At a bar a while back, I got into a spirited intellectual disagreement with a male friend. As is often the way with debates at bars, we were discussing booze and sex. Sean recalled that in Gilgamesh, the world’s oldest known narrative poem, beer civilized the savage wild man; I insisted that it was sex that tamed the naked wild man.
Did I mention that the bar is in my garage? It is a real bar, eight feet long, L-shaped, and made of dark wood, stained and chipped and water-marked by long usage. The bar used to anchor Milady’s, a real saloon across Salmon Bay from our house, where the Man I Married had his very first gig and I came up with the idea for a dirty story later published in Best Women’s Erotica and Mammoth Book of Best New Erotica. Believe me, there’s lots of time for a gal’s imagination to run wild while she waits for her man to unload gear, set up, tune, and later re-load after an all-too-brief set.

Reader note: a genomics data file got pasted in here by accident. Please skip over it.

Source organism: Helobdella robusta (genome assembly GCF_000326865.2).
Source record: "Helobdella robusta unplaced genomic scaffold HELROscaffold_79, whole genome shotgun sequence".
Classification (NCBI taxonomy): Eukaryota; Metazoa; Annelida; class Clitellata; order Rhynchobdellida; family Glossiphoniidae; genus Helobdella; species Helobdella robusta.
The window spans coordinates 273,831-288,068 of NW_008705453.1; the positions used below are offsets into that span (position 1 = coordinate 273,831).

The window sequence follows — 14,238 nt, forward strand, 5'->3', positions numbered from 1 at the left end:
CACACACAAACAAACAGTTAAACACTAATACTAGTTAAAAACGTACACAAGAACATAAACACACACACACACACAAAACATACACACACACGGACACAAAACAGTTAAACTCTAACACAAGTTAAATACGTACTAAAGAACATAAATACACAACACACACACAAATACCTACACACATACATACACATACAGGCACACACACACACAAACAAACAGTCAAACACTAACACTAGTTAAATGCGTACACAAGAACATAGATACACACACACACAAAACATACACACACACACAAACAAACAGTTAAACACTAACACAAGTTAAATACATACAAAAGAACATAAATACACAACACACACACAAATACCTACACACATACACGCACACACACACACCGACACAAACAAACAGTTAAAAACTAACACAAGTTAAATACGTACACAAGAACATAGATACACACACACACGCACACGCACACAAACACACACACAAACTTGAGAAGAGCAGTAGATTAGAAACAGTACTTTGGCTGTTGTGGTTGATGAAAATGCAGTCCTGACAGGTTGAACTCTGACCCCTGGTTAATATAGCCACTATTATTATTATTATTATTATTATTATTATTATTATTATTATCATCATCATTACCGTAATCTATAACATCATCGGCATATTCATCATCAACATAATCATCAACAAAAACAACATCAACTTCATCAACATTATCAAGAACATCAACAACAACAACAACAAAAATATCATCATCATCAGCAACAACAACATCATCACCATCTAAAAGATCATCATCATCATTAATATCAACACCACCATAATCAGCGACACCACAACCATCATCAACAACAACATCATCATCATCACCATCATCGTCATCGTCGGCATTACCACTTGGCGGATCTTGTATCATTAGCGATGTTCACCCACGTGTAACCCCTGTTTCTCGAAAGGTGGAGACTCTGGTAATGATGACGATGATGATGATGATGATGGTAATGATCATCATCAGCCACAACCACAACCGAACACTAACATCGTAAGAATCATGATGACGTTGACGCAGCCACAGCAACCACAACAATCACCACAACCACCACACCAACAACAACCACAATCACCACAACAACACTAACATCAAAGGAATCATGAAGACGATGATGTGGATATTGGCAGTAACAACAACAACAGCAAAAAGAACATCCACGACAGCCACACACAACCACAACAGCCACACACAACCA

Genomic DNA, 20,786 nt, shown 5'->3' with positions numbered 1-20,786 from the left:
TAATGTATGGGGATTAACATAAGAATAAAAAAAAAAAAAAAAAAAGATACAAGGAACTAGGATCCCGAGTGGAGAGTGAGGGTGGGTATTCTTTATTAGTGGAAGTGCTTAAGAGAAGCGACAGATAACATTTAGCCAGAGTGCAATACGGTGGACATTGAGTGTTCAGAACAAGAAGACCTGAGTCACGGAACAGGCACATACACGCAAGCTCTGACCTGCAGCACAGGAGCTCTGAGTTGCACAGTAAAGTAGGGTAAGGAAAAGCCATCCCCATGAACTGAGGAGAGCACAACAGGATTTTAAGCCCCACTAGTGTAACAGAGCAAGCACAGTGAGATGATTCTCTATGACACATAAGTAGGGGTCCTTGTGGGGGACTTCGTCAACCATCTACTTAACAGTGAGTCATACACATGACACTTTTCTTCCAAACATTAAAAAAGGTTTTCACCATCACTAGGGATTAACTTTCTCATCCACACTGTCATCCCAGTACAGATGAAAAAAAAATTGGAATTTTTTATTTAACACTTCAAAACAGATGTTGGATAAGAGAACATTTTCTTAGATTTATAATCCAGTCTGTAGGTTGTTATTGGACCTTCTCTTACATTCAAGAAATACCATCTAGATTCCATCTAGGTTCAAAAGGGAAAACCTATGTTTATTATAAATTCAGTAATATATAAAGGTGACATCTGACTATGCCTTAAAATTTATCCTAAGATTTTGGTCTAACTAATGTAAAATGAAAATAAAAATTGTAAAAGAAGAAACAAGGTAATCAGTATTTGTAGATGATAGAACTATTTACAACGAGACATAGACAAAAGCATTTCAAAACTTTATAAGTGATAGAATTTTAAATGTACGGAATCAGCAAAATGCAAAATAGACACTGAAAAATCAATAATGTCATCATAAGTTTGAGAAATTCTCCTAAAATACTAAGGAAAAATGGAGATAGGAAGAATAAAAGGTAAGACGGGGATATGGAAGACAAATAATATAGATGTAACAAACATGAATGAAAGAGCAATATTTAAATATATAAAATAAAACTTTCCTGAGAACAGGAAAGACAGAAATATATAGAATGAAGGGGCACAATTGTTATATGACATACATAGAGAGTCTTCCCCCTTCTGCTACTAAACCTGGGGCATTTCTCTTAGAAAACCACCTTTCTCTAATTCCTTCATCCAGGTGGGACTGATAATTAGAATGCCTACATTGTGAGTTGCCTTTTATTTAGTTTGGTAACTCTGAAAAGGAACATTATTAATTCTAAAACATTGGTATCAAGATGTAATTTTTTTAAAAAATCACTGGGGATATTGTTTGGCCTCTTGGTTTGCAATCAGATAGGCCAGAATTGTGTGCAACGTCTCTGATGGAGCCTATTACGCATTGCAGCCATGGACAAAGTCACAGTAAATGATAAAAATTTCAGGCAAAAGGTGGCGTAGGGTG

Some time after that gig, the Man I Married was seized with a sudden and inexplicable urge to visit the RE-Store to look at salvaged items. We had no remodeling projects in the works and MIM didn’t make a habit of visiting the RE-Store. He walked in, and there was the bar-top from Milady’s. He installed the very big bar in what was then our very small house, and then he moved it to the garage of our current house, along with brass foot railings and the nine-foot long neon sign from Harvey’s Tavern, where he’d been part of the house band for five years. Hence the garage is now the Barage.
Since the bar disagreement took place in my own home, I simply went to my den down the hall to find my copy of Gilgamesh, dog-eared at the page early in the tale in which Enkidu, the naked wild man, sees his first human female and has a seven-day erection, which never flags despite constant lovemaking with a prostitute/priestess. After a week of this, Enkidu stands up on two legs, “his knees trembling,” and returns to his animals. But they reject him. He is now fully human and no longer part of the animal world.
He knew that his mind had somehow grown larger,
He knew things now that an animal can’t know.